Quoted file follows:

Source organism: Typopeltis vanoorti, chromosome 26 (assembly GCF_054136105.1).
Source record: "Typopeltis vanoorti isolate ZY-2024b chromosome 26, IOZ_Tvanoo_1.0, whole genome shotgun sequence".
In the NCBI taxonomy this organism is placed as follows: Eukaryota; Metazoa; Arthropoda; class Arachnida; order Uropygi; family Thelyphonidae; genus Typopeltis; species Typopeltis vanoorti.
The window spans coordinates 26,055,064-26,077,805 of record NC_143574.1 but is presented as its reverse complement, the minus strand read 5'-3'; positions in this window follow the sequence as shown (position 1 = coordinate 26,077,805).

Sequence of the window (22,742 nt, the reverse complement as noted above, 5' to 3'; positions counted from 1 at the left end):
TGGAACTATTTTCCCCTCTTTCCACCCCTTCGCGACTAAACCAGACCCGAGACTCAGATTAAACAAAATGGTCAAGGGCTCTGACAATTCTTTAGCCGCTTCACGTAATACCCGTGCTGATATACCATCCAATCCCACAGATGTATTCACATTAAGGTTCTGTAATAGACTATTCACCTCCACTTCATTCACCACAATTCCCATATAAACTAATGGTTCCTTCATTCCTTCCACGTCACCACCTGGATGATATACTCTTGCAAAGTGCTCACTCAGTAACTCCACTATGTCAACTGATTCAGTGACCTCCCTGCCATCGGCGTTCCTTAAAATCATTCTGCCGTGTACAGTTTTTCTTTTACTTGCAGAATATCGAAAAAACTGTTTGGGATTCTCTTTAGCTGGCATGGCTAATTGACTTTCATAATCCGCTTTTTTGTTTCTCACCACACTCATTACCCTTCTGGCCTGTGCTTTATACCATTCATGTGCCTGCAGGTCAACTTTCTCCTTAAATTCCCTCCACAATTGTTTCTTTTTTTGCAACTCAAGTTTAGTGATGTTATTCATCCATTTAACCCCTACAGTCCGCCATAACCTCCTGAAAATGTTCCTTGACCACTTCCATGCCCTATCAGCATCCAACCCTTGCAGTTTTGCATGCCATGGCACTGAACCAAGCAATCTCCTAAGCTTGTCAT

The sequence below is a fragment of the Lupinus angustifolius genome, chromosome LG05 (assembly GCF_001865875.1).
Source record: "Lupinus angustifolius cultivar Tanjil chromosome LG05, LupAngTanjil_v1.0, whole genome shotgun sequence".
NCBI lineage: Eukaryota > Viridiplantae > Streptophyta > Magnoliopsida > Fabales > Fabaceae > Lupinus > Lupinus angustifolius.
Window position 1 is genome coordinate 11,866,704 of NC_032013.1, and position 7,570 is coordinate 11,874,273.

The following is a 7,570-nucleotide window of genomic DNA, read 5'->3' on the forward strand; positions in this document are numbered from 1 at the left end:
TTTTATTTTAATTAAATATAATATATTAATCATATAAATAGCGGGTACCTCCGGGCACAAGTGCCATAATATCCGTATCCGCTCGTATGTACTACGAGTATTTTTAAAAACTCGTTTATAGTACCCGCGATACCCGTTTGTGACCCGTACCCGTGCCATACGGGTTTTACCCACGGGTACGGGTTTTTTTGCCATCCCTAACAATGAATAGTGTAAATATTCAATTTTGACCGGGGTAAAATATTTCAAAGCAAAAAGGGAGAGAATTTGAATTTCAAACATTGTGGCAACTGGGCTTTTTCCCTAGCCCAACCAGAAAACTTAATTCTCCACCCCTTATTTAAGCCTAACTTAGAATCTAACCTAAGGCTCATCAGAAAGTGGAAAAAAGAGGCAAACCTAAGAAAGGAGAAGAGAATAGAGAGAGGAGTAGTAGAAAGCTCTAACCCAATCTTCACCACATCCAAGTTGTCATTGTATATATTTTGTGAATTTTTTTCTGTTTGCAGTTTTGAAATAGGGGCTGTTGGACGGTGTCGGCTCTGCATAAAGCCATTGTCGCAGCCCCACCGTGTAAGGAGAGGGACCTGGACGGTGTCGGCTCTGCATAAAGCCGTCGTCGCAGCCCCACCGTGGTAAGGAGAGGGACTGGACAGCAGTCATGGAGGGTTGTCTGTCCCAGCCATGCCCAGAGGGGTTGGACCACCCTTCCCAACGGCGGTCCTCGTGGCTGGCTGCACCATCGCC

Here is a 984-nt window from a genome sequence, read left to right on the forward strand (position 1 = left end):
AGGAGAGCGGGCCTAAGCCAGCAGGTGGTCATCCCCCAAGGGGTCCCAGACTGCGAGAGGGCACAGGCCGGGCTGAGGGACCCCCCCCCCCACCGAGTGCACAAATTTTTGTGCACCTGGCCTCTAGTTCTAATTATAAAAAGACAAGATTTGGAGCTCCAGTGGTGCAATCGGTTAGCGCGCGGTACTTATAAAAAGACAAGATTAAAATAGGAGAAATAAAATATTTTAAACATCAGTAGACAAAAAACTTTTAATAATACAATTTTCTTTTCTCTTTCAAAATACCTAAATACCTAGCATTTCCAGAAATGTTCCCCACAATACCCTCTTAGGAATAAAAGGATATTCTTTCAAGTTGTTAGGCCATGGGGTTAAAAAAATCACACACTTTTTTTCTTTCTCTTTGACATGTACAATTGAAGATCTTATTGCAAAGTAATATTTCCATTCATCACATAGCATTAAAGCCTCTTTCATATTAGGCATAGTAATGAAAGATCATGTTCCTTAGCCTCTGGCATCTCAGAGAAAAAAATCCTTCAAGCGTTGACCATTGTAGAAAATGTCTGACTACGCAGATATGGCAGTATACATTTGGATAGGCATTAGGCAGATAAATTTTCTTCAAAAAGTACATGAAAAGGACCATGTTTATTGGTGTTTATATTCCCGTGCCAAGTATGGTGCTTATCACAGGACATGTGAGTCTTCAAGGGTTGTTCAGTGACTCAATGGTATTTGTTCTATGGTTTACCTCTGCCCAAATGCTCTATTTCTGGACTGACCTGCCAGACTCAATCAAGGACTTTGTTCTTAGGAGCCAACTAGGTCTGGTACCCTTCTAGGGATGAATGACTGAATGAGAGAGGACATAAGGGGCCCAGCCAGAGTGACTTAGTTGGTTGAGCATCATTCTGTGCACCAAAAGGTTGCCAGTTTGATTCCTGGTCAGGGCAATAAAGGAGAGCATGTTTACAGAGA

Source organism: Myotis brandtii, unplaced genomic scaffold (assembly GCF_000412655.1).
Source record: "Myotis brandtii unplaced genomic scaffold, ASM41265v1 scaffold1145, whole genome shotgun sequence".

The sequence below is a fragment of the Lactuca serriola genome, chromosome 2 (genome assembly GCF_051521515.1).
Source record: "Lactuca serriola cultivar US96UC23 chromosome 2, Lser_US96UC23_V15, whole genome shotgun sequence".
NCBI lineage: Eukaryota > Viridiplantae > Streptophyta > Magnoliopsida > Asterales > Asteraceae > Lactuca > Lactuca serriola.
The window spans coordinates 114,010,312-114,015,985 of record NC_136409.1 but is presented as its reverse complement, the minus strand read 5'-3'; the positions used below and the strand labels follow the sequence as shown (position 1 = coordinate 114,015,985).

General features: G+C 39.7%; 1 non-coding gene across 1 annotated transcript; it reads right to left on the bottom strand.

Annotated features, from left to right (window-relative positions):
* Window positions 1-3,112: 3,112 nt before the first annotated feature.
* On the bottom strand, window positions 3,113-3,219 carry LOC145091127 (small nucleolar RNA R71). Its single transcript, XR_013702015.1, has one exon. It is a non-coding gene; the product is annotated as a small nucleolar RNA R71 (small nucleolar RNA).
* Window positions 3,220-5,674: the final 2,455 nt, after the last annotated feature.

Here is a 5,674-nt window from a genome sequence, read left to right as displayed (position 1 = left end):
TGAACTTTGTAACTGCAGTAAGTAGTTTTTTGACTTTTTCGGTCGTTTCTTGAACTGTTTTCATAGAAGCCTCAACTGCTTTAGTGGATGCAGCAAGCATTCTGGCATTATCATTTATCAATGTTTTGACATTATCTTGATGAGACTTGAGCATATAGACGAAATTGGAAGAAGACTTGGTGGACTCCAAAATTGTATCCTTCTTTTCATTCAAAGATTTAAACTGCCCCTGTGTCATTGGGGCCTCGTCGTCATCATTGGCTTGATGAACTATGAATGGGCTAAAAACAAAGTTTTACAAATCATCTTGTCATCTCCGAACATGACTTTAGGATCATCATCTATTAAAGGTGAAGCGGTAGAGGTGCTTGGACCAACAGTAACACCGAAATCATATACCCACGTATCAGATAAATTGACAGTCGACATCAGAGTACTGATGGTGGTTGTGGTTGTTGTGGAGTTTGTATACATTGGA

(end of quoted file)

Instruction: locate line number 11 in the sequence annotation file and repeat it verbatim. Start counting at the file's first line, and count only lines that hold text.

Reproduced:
The following is a 7,570-nucleotide window of genomic DNA, read 5'->3' on the forward strand; positions in this document are numbered from 1 at the left end: